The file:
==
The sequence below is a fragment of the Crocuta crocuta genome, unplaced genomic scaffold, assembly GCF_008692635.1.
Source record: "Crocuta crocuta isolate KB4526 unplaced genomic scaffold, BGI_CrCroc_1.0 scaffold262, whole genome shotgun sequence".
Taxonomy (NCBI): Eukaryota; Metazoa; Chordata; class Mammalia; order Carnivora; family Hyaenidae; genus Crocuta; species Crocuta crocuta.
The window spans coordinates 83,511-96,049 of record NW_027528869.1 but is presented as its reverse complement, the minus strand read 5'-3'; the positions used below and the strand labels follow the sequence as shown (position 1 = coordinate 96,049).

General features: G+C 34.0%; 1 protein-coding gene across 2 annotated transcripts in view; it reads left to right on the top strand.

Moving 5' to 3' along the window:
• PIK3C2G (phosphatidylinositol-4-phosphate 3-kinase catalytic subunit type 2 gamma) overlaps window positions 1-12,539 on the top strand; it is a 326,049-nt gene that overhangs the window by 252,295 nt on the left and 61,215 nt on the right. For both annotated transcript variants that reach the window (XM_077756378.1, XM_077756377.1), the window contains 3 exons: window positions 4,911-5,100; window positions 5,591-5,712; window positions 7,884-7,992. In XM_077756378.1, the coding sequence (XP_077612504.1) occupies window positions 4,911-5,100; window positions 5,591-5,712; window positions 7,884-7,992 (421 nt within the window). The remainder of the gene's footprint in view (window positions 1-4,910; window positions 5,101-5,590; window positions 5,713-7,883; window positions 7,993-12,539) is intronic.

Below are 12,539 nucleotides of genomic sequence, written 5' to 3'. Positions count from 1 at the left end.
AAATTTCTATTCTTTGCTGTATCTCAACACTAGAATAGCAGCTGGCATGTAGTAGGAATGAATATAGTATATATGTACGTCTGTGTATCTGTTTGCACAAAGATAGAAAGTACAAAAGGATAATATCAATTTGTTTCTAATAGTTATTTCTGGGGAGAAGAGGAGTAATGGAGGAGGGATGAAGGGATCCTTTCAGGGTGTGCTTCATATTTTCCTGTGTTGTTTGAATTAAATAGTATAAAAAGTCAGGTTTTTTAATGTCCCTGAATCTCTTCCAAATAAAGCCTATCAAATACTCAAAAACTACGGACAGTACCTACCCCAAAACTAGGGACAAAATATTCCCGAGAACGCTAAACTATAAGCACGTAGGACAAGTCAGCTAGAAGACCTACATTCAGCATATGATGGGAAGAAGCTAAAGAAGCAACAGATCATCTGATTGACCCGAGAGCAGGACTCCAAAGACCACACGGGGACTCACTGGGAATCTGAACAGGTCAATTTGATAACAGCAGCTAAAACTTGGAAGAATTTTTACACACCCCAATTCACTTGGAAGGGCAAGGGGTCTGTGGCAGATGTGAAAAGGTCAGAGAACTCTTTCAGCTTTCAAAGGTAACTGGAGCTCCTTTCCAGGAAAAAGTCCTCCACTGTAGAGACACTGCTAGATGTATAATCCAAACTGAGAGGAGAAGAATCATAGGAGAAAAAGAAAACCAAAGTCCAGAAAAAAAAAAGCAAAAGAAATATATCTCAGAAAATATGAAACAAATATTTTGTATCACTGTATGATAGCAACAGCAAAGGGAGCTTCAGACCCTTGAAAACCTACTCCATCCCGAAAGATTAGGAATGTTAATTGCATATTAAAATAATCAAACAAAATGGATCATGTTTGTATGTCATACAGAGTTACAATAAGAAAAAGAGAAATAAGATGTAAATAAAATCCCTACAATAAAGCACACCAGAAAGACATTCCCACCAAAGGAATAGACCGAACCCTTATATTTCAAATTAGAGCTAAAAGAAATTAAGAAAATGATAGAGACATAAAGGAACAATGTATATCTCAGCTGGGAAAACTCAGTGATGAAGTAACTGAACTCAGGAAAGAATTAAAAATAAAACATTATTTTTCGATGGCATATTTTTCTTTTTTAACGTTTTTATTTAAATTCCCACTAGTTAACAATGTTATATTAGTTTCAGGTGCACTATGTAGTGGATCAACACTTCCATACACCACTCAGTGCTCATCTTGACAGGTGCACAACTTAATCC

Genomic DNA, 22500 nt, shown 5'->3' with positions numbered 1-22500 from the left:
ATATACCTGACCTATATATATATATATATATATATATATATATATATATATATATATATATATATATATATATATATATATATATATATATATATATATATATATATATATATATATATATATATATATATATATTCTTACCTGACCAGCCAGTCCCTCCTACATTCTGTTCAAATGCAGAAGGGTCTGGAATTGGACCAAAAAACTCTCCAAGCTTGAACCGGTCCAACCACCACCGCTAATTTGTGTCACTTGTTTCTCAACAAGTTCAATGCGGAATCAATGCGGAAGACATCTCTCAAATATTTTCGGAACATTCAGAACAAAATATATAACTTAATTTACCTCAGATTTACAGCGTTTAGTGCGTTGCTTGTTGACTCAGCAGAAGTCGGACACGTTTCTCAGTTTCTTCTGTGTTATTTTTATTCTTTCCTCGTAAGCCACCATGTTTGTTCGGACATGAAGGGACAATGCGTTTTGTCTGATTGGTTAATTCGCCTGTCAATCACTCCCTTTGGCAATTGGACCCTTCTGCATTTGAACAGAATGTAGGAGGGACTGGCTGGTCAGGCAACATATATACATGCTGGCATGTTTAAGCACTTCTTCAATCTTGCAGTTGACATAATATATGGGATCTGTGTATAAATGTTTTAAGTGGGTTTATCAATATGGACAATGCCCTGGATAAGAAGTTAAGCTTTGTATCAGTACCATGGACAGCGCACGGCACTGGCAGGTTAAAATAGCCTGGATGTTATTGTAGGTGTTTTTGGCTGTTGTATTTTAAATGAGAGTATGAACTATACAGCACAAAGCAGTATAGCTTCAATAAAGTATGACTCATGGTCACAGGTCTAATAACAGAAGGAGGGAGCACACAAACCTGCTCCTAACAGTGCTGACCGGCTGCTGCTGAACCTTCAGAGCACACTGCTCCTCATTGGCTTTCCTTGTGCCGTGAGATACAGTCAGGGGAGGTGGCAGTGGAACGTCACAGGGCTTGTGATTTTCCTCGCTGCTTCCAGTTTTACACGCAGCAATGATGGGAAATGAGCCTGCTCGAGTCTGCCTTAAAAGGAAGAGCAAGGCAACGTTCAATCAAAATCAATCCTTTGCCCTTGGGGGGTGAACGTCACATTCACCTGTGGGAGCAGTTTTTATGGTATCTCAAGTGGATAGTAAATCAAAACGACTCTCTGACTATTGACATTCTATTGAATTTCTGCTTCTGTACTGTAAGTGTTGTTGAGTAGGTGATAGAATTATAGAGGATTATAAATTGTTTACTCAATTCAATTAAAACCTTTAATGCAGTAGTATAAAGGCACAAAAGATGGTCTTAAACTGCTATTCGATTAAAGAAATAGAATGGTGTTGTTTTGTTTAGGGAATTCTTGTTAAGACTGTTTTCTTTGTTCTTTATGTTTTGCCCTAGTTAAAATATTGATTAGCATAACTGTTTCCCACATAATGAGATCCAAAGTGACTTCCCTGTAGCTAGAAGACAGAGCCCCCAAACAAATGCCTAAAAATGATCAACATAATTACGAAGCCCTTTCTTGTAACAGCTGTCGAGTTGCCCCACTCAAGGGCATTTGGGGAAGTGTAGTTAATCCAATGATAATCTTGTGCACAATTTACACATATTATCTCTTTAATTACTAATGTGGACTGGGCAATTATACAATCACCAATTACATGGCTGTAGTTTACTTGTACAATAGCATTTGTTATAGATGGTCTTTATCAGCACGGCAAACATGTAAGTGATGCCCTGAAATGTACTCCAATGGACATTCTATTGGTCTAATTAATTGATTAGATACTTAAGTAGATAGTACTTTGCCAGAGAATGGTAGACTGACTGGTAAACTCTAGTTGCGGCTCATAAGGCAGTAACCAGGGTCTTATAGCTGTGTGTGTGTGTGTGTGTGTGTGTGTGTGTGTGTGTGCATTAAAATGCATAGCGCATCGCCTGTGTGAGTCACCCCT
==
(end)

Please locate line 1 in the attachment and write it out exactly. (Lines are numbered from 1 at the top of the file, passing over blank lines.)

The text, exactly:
The sequence below is a fragment of the Crocuta crocuta genome, unplaced genomic scaffold, assembly GCF_008692635.1.